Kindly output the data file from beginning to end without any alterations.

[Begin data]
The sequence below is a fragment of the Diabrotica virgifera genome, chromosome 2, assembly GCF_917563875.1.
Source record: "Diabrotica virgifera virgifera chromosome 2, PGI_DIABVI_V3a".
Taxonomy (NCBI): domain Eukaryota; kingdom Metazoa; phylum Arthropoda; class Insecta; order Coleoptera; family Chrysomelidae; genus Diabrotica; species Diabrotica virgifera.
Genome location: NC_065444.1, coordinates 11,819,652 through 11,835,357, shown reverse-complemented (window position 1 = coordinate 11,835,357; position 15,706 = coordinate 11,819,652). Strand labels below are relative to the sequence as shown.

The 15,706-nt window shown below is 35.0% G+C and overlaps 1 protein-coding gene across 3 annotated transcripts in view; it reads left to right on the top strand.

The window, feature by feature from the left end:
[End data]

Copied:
The sequence below is a fragment of the Diabrotica virgifera genome, chromosome 2, assembly GCF_917563875.1.
Source record: "Diabrotica virgifera virgifera chromosome 2, PGI_DIABVI_V3a".
Taxonomy (NCBI): domain Eukaryota; kingdom Metazoa; phylum Arthropoda; class Insecta; order Coleoptera; family Chrysomelidae; genus Diabrotica; species Diabrotica virgifera.
Genome location: NC_065444.1, coordinates 11,819,652 through 11,835,357, shown reverse-complemented (window position 1 = coordinate 11,835,357; position 15,706 = coordinate 11,819,652). Strand labels below are relative to the sequence as shown.

The 15,706-nt window shown below is 35.0% G+C and overlaps 1 protein-coding gene across 3 annotated transcripts in view; it reads left to right on the top strand.

The window, feature by feature from the left end: